The Russian violinist on music and engineering, Soviet Bach and the perils of reading reviews
I learnt to play the violin at the same time as my father, who was an aerospace engineer. My first teacher agreed to take me on only if one of my parents came to the lessons and followed up on his instructions at home, which my father did, but he studied and practised alongside me as well.
Although he wasn’t particularly musical he helped me to make my sound free and powerful by analysing the shape of my arm, the angle of my elbow and the position of my fingers. He would watch people like David Oistrakh on the TV, too, and help me to copy them.
I was four when I started to play and, although my left hand needed work, by the time I was seven or eight I knew how to produce a good tone.
I don’t generally read reviews of my playing, although sometimes my curiosity gets the better of me. All reviewers have their own understanding of the music and they won’t necessarily want to listen to the piece played the way you have put your heart into. That can be a very painful thing to hear.
It isn’t that I’m uninterested in hearing what other people think of my playing, just that sometimes it would be better to receive criticism from musician friends who share your tastes. Carlos Kleiber was so hurt by a review of a performance he conducted in London that he never returned to give another orchestral concert there.
I was taught Bach in completely the wrong way. Of course we played his music in the Soviet Union – solo Bach was compulsory in the first round of the Tchaikovsky Competition – but there was no focus at all on phrasing, voice leading and the other essentials of Baroque performance.
I recall my teacher telling me: ‘Bach wrote forte and piano, nothing else. That’s how you should play it.’ But both expressively and technically, it was so hard to play it like that. I remember how difficult I found the Chaconne, for example, while I was studying at the Moscow Conservatory.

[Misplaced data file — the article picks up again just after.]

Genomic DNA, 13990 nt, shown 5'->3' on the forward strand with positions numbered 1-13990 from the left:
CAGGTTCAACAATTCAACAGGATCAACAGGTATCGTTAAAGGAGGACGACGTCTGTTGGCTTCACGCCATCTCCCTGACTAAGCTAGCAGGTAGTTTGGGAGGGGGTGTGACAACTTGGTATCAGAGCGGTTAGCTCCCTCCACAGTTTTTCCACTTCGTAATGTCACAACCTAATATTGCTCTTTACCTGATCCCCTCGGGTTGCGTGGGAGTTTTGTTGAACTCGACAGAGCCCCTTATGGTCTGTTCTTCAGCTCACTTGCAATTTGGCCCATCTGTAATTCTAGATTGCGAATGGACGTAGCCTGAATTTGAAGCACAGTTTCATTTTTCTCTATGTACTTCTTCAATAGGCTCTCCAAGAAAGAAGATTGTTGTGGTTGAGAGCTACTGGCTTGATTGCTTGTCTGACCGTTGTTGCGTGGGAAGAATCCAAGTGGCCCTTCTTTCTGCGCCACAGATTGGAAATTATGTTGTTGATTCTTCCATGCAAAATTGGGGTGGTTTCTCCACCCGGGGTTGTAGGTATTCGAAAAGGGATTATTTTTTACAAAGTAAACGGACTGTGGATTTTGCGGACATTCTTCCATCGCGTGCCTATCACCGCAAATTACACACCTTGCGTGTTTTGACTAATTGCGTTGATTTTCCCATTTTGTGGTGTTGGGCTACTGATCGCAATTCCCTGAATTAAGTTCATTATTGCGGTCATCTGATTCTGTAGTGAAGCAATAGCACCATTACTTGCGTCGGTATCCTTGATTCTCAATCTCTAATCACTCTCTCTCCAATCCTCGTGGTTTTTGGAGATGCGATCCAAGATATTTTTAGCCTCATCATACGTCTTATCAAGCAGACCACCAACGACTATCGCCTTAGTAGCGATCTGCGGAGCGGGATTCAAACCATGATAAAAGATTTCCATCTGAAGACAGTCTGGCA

Twenty years later I heard a Bach recording by Il Giardino Armonico under Giovanni Antonini. It was like listening to another world. I was filled with excitement and it never occurred to me that one day I would work with them.
It took time for me to feel the breathing and timing in my blood, but now I have a much greater understanding of the Baroque style and it’s easier for me to perform it. I love playing the solo Sonatas and Partitas now. Playing them makes me feel very free, with ideas coming into my head spontaneously.
One of my greatest fears, though, is having a memory lapse during a concert, so I always perform solo Bach with the score. I actually find it more exciting that way.
I enjoy finding little tricks to help my playing. My teacher at school would always say that being technically correct made things easier, not harder. In other words, when you know what to do with your bow and your fingers, and when to use each hand position, the rest becomes less complicated.
It could be something as simple as making the first finger of the left hand lighter and more relaxed to make it easier to play fast passages. You just need to find the tricks that help you with your technique.
INTERVIEW BY TOM STEWART
This interview is from The Strad’s November 2018 issue, which can be downloaded on desktop computer or via the The Strad App, or in print
Viktoria Mullova performs the premiere of Pascal Dusapin’s double concerto At Swim-Two-Birds alongside cellist Matthew Barley with the London Philharmonic Orchestra at London’s Royal Festival Hall on Wednesday 28 November conducted by Andrés Orozco-Estrada. Click here for more info
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